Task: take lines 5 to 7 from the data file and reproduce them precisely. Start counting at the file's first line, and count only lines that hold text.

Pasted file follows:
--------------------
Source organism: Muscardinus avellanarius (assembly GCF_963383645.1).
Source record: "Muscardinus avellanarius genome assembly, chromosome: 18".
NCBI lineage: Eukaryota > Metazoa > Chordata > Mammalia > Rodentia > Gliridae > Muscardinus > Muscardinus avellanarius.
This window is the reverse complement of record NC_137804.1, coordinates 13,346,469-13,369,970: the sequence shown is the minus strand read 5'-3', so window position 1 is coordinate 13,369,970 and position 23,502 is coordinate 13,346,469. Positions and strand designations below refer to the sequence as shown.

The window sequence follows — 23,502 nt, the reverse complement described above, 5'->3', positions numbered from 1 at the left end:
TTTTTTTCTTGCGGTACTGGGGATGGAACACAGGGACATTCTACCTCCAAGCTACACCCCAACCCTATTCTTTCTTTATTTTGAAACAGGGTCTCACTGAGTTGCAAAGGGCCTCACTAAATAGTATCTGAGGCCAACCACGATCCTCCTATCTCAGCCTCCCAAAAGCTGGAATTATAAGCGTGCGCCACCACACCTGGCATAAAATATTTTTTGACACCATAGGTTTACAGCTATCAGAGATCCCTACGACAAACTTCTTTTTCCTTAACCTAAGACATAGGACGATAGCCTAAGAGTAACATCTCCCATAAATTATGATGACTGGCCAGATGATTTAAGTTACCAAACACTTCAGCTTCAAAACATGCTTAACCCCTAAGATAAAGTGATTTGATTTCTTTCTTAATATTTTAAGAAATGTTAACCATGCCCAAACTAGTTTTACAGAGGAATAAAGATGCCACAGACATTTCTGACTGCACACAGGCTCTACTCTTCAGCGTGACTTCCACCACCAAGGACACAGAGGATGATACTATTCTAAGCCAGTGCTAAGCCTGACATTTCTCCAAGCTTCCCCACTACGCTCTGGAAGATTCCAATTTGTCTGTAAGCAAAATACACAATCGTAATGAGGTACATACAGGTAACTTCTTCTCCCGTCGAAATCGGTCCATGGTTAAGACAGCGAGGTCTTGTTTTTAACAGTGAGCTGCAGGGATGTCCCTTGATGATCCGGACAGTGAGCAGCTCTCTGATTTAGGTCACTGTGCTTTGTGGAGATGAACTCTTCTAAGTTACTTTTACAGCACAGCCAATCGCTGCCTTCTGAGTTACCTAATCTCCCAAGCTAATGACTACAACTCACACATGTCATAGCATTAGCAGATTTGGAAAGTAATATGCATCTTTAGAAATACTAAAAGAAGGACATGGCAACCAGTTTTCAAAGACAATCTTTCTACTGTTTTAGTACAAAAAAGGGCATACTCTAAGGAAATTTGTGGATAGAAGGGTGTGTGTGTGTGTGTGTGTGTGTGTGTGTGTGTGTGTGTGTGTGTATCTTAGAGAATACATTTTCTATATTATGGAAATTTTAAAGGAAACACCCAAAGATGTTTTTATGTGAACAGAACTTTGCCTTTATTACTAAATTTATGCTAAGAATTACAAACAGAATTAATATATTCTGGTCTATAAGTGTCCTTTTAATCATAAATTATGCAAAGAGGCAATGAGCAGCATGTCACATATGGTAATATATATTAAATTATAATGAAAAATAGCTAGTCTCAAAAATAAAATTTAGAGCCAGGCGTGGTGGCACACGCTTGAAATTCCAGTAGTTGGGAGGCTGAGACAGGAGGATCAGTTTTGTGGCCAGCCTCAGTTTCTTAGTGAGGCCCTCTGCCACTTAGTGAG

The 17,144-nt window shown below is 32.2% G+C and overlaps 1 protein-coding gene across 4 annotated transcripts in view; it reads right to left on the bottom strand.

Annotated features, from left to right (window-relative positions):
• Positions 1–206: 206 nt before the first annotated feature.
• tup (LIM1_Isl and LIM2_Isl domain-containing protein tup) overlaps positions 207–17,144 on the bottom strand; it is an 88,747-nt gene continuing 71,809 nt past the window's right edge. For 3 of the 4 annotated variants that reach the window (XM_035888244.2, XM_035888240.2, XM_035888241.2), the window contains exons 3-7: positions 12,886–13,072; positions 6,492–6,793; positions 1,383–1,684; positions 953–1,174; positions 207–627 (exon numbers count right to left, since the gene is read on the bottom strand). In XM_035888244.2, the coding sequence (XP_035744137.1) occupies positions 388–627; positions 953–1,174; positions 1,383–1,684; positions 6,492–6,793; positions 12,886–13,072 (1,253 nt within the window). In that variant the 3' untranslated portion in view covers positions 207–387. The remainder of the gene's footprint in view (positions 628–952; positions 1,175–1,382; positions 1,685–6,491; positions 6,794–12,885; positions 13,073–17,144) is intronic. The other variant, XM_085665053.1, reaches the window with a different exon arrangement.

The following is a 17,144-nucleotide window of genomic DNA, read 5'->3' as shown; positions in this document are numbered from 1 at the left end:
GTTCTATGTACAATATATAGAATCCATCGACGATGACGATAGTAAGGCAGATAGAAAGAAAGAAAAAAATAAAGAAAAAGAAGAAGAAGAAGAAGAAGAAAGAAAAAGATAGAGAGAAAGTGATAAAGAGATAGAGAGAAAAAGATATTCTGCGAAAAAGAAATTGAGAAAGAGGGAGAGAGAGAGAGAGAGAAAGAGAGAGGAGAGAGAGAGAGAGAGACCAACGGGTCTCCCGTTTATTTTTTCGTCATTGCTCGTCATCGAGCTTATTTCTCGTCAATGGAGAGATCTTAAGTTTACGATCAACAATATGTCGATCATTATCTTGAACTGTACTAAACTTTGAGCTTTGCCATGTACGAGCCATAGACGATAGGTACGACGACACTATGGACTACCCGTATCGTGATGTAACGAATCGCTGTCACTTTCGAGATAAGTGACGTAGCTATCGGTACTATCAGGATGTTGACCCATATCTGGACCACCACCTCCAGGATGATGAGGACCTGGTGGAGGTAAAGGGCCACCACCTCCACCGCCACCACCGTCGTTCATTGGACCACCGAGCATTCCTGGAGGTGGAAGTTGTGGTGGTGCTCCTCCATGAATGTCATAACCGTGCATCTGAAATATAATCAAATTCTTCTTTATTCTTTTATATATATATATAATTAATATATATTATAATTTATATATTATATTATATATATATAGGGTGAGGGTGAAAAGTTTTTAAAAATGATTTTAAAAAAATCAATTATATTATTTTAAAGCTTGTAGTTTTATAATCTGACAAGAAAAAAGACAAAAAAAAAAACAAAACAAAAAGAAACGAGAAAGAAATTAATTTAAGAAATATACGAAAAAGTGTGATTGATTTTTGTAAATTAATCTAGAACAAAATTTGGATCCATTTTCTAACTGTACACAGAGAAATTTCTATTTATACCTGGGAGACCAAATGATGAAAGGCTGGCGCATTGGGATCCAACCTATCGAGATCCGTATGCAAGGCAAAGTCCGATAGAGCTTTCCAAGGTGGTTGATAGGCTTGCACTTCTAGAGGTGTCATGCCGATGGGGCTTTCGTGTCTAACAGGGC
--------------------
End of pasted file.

The window sequence follows — 23,502 nt, the reverse complement described above, 5'->3', positions numbered from 1 at the left end:
TTTTTTTCTTGCGGTACTGGGGATGGAACACAGGGACATTCTACCTCCAAGCTACACCCCAACCCTATTCTTTCTTTATTTTGAAACAGGGTCTCACTGAGTTGCAAAGGGCCTCACTAAATAGTATCTGAGGCCAACCACGATCCTCCTATCTCAGCCTCCCAAAAGCTGGAATTATAAGCGTGCGCCACCACACCTGGCATAAAATATTTTTTGACACCATAGGTTTACAGCTATCAGAGATCCCTACGACAAACTTCTTTTTCCTTAACCTAAGACATAGGACGATAGCCTAAGAGTAACATCTCCCATAAATTATGATGACTGGCCAGATGATTTAAGTTACCAAACACTTCAGCTTCAAAACATGCTTAACCCCTAAGATAAAGTGATTTGATTTCTTTCTTAATATTTTAAGAAATGTTAACCATGCCCAAACTAGTTTTACAGAGGAATAAAGATGCCACAGACATTTCTGACTGCACACAGGCTCTACTCTTCAGCGTGACTTCCACCACCAAGGACACAGAGGATGATACTATTCTAAGCCAGTGCTAAGCCTGACATTTCTCCAAGCTTCCCCACTACGCTCTGGAAGATTCCAATTTGTCTGTAAGCAAAATACACAATCGTAATGAGGTACATACAGGTAACTTCTTCTCCCGTCGAAATCGGTCCATGGTTAAGACAGCGAGGTCTTGTTTTTAACAGTGAGCTGCAGGGATGTCCCTTGATGATCCGGACAGTGAGCAGCTCTCTGATTTAGGTCACTGTGCTTTGTGGAGATGAACTCTTCTAAGTTACTTTTACAGCACAGCCAATCGCTGCCTTCTGAGTTACCTAATCTCCCAAGCTAATGACTACAACTCACACATGTCATAGCATTAGCAGATTTGGAAAGTAATATGCATCTTTAGAAATACTAAAAGAAGGACATGGCAACCAGTTTTCAAAGACAATCTTTCTACTGTTTTAGTACAAAAAAGGGCATACTCTAAGGAAATTTGTGGATAGAAGGGTGTGTGTGTGTGTGTGTGTGTGTGTGTGTGTGTGTGTGTGTGTGTATCTTAGAGAATACATTTTCTATATTATGGAAATTTTAAAGGAAACACCCAAAGATGTTTTTATGTGAACAGAACTTTGCCTTTATTACTAAATTTATGCTAAGAATTACAAACAGAATTAATATATTCTGGTCTATAAGTGTCCTTTTAATCATAAATTATGCAAAGAGGCAATGAGCAGCATGTCACATATGGTAATATATATTAAATTATAATGAAAAATAGCTAGTCTCAAAAATAAAATTTAGAGCCAGGCGTGGTGGCACACGCTTGAAATTCCAGTAGTTGGGAGGCTGAGACAGGAGGATCAGTTTTGTGGCCAGCCTCAGTTTCTTAGTGAGGCCCTCTGCCACTTAGTGAG

The 17,144-nt window shown below is 32.2% G+C and overlaps 1 protein-coding gene across 4 annotated transcripts in view; it reads right to left on the bottom strand.